Why It Makes No Sense

One of the ideas bandied about within the Joint Select Committee on Solvency of Multiemployer Pension Plans was the idea that discount rates (for plan liabilities) should be adjusted for all multiemployer pension systems to reflect a more realistic valuation, such as a risk-free Treasury rate. The idea was that discounting plan liabilities at the return on asset assumption (ROA) had habitually underfunded these plans and forced asset allocations into more risky investments. That may be true, but to force plans to adopt this accounting of liabilities at this time for these mature plans makes no sense.

Employers and employees are already feeling the pinch of higher contribution expense. Dramatically reducing the discount rate would be an incredible burden and would likely lead to the eventual termination of the DB system. Just how profound would this impact be on the current universe of multiemployer systems? According to Ben Ablin, pension actuary for Horizon Actuarial Services and someone with whom I’ve shared the podium a couple of times at IFEBP events, produced a wonderful analysis that determined that all but 6% of the plans using FAS 715 rates would fall below 80% funded, while only 2% of plans would remain above 80% funded using a 30-year Treasury discount rate. More than 50% of multiemployer plans are >80% when using the plan’s ROA to discount liabilities.

As mentioned above, the impact on contributions would be crippling. In Ben’s analysis, he estimated that contribution expense would grow by 1.7 to 2.4Xs when using corporate discount rates and 2 to 3X when using the 30-year Treasury discount rate. If the goal is to drive these plans into the outstretched arms of the PBGC, you would likely accomplish your objective. Since that is not what most of us want to see, forcing plans to adopt a substantially lower discount rate in this environment is just not prudent.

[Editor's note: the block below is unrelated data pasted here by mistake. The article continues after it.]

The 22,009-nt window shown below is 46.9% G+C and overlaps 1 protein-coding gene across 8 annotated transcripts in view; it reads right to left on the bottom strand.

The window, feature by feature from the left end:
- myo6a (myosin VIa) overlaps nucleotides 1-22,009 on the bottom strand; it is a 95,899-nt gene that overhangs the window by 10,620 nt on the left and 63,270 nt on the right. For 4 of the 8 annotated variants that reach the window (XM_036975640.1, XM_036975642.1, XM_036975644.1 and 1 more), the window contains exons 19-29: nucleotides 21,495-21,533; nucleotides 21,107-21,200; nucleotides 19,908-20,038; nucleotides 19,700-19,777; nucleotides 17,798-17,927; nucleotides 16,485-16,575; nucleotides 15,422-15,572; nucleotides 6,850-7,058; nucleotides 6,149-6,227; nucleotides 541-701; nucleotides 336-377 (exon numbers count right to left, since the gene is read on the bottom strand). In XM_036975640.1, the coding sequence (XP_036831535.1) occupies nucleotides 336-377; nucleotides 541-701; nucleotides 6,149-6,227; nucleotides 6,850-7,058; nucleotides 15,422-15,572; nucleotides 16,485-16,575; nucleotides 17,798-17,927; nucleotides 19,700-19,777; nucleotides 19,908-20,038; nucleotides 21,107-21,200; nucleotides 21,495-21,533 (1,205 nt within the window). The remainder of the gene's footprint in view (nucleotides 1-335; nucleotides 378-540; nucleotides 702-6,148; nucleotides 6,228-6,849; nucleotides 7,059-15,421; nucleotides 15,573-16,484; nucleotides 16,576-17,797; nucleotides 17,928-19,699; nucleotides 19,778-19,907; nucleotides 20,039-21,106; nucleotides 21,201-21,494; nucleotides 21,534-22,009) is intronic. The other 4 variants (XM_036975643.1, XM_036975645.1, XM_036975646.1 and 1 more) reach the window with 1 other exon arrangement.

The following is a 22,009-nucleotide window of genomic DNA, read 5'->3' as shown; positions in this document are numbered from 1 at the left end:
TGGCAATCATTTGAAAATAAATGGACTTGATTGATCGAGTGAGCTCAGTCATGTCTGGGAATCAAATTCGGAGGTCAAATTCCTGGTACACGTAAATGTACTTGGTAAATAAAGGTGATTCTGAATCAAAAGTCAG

This doesn’t mean that plans shouldn’t become more liability focused. They should look for opportunities to defease Retired Lives liabilities using their current fixed income exposure while managing the balance of the assets relative to future liability growth. This approach will help to stabilize the funded status and contribution expense as it relates to the piece that is being defeased. You have now bought time for the growth assets (non-defeased assets) to outperform your plan’s future liabilities. The bonds are now providing the cash flow, net of contributions, to meet the Retired Lives liabilities and are no longer considered performance assets, nor should they be, given the low-interest-rate environment.

 

2 thoughts on “Why It Makes No Sense

  1. Defease—this is quite the word! Is it an antonym of “bail out”? If the real purpose of a company (some will claim to serve the customer) is to make money, shouldn’t it be “spread” to “all” of the workers first, (including pension obligations) even if it “causes” bankruptcy? The real problem, in my opinion, is to spreading an inappropriate amount of the profits to the top executives and share holders, and not to all employees who have contributed to make those very profits! Make the companies PAY for their promises, not the taxpayers!

  2. Hey Tom – Good morning, and I hope that you had a great weekend. Defeasing the liabilities is an investment approach. It was the way that plans were managed when they were first brought to the market. It is a way to secure the benefit promises without incurring tremendous risk. The Butch Lewis Act requires that 1 of three de-risking strategies be employed with cash flow matching is the preferred implementation. The amount of the loan doesn’t change, but plan sponsors can’t play games with the asset allocation.

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